Almost $3.5 billion: That, according to a recent IP Law 360 estimate, is the amount of judgments and settlements in intellectual property disputes in 2006. Equally remarkable, that amount was “markedly” down from the comparable figure for 2005.
A recent article by
Bloomberg News stated that juries awarded $1 billion in patent infringement damages in 2006. With that kind of money changing hands, it is not surprising that companies, known critically as “patent trolls,” have been formed to acquire patent portfolios to assert against traditional businesses and attempt to profit through large settlements or judgments.
These companies emerge from the shadows of industry, if they are active in one at all, to assert patents against established participants. Examples include the suits by NTP against Research-In-Motion, the maker of the popular BlackBerry; by z4 Technologies against Microsoft; and by SCO Group against IBM.
At a minimum, these types of lawsuits cost businesses millions of dollars in defense costs and potentially far more if there is an adverse result. As one example, Research-In-Motion paid more than $600 million to settle last year with NTP.
In 2006, all three branches of the federal government took or considered measures to reign in the problems created by patent trolls.
In one of the biggest patent cases of last year, the Supreme Court dealt a significant blow to patent trolls with its June 2006 decision in eBay v. MercExchange, which considered whether eBay’s Internet auction site should be shut down because it infringed on a business method patent.
Prior to the eBay decision, part of the leverage that patent trolls used to extract hefty settlements was the threat of an injunction. For many years, the law stated that, upon a finding of patent infringement, an injunction prohibiting the infringing activity was nearly automatic. In eBay, however, the Supreme Court ruled that a successful plaintiff in a patent case must still satisfy a four-factor test before obtaining an injunction. Since the Supreme Court’s decision in eBay, in about nine cases, federal courts have applied the fourfactor test, and about half have concluded that an injunction should not be issued. At least one decision to issue an injunction was stayed pending appeal.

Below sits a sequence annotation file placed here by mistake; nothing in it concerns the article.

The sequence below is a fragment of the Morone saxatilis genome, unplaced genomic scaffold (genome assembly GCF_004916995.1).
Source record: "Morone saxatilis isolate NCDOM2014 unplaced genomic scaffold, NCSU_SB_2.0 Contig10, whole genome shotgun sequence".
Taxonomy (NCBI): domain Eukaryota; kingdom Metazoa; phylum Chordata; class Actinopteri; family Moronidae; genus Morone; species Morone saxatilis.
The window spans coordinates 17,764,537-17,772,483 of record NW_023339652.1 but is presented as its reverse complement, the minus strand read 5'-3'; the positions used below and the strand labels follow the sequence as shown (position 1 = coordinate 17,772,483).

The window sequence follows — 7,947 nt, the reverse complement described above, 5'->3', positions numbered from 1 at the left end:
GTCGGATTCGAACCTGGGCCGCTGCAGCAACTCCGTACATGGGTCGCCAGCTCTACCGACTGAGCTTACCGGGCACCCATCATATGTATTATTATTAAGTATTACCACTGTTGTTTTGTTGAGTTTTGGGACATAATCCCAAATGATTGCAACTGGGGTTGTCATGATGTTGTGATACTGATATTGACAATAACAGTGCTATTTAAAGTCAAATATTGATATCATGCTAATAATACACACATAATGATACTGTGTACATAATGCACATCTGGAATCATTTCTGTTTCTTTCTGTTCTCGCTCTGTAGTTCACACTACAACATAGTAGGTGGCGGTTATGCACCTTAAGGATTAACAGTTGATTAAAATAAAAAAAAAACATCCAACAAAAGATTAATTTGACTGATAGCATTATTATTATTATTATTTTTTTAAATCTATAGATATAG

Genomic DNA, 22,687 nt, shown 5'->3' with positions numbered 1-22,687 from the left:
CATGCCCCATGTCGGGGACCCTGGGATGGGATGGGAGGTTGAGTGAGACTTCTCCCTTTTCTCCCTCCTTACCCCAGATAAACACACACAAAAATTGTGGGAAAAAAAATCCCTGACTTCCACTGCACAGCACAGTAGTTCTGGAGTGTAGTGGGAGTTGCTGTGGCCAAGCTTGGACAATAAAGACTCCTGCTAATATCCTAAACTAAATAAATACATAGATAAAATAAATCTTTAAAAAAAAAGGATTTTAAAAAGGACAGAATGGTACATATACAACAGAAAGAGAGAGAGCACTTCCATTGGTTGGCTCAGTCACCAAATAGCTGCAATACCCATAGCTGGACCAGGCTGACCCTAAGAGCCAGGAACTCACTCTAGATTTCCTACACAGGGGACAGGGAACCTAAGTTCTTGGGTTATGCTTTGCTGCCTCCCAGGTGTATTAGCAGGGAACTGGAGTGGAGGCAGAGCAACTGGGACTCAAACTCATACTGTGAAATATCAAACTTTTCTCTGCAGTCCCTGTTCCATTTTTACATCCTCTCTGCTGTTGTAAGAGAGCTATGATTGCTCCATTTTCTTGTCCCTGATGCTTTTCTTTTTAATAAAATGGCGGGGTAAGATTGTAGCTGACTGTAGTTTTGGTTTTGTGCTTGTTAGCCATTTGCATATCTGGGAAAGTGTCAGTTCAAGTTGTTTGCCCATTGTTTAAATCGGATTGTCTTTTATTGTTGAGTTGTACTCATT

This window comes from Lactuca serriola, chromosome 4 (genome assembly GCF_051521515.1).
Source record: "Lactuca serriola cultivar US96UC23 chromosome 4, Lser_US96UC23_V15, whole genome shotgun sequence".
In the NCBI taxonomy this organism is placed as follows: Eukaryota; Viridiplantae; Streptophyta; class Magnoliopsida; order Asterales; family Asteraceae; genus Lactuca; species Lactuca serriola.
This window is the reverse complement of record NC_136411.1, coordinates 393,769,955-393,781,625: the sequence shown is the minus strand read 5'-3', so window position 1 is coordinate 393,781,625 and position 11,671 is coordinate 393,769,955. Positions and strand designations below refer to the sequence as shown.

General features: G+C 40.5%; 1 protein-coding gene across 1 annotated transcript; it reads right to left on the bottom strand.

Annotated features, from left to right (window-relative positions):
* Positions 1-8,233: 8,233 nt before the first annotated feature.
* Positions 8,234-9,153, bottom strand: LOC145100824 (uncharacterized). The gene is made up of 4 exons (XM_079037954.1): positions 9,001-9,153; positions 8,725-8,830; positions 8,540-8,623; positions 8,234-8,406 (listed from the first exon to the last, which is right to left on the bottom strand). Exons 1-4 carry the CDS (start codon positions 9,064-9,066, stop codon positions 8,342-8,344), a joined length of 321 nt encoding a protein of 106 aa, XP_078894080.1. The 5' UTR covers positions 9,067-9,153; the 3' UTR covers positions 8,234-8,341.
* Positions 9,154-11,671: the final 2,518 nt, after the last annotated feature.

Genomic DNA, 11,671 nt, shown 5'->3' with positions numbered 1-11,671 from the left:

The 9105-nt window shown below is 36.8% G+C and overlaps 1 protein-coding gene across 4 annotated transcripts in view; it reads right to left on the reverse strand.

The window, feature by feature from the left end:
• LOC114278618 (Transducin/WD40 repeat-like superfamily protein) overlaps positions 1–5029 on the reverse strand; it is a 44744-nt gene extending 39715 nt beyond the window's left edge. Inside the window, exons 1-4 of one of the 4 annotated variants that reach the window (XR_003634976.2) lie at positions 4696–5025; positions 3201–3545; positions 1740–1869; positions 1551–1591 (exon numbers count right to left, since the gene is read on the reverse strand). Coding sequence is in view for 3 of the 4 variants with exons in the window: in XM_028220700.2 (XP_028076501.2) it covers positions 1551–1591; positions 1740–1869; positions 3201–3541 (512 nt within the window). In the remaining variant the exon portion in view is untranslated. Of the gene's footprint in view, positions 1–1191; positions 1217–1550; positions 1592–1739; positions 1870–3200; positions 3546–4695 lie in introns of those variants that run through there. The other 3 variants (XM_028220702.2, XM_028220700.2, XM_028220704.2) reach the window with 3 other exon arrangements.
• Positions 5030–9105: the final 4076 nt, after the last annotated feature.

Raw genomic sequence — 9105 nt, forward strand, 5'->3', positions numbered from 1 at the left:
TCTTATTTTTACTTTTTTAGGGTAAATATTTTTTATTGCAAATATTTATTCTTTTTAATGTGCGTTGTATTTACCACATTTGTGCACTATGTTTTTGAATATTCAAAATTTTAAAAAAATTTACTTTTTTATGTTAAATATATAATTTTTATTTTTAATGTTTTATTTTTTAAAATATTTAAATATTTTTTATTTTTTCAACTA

Last October, the Supreme Court heard arguments in a case on the proper standard for whether the claims of a patent are obvious and therefore invalid. Currently, it is not enough to find all the elements of a patent claim in more than one prior public reference to invalidate the patent. Rather, the party asserting invalidity must further prove that there was some “motivation, teaching or suggestion”-the MTS test-to combine the prior references in the same way as the patent claim. At the oral
argument, several of the justices appeared to believe that the MTS test is so vague that it is meaningless, but it is not clear what test the justices will endorse. If the Supreme Court follows tradition, the case should be decided no later than June.
Second, the executive branch also got into the act. The Patent and Trademark Office has proposed several changes expected to decrease its workload and improve the quality of issued patents. These proposals include limiting the number of patent claims that can be included in
any patent and also limiting the number of patents that can be pursued based on a single application.
Finally, Congress also considered a number of reforms to address patent trolls. The current legislative session ended, however, with no action being taken. This was in part because powerful lobbying groups, such as the pharmaceutical and the information technology industry could not agree on the solutions.
Although the eBay decision should lessen their leverage, the continued presence of patent trolls underscores the need for thorough patent clearance of new prod
ucts. When a new product is being developed, the business should review relevant patents to ensure that the new product is not covered by any of the claims. Another relatively recent change to U.S. patent law even allows products to be cleared against claims of some pending patent applications. While the cost of patent-clearance opinions varies widely, the price is likely to be a mere pittance compared to the cost of patent litigation.
Tyler is a partner in the intellectual property department of Indianapolis-based law firm Barnes & Thornburg LLP. Views expressed here are the writer’s.